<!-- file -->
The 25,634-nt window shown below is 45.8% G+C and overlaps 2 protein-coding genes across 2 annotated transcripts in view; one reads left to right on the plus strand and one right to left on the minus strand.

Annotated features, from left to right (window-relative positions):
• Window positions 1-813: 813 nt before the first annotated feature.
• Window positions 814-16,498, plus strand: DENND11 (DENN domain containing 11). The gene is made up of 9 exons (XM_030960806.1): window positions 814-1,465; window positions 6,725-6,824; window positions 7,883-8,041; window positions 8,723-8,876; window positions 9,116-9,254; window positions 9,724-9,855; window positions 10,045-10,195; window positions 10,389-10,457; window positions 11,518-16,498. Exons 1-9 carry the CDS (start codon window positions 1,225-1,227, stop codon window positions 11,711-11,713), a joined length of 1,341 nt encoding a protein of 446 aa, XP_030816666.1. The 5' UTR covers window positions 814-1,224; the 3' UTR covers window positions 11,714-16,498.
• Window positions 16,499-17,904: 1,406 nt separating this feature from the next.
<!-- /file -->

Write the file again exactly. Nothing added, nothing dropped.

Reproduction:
The 25,634-nt window shown below is 45.8% G+C and overlaps 2 protein-coding genes across 2 annotated transcripts in view; one reads left to right on the plus strand and one right to left on the minus strand.

Annotated features, from left to right (window-relative positions):
• Window positions 1-813: 813 nt before the first annotated feature.
• Window positions 814-16,498, plus strand: DENND11 (DENN domain containing 11). The gene is made up of 9 exons (XM_030960806.1): window positions 814-1,465; window positions 6,725-6,824; window positions 7,883-8,041; window positions 8,723-8,876; window positions 9,116-9,254; window positions 9,724-9,855; window positions 10,045-10,195; window positions 10,389-10,457; window positions 11,518-16,498. Exons 1-9 carry the CDS (start codon window positions 1,225-1,227, stop codon window positions 11,711-11,713), a joined length of 1,341 nt encoding a protein of 446 aa, XP_030816666.1. The 5' UTR covers window positions 814-1,224; the 3' UTR covers window positions 11,714-16,498.
• Window positions 16,499-17,904: 1,406 nt separating this feature from the next.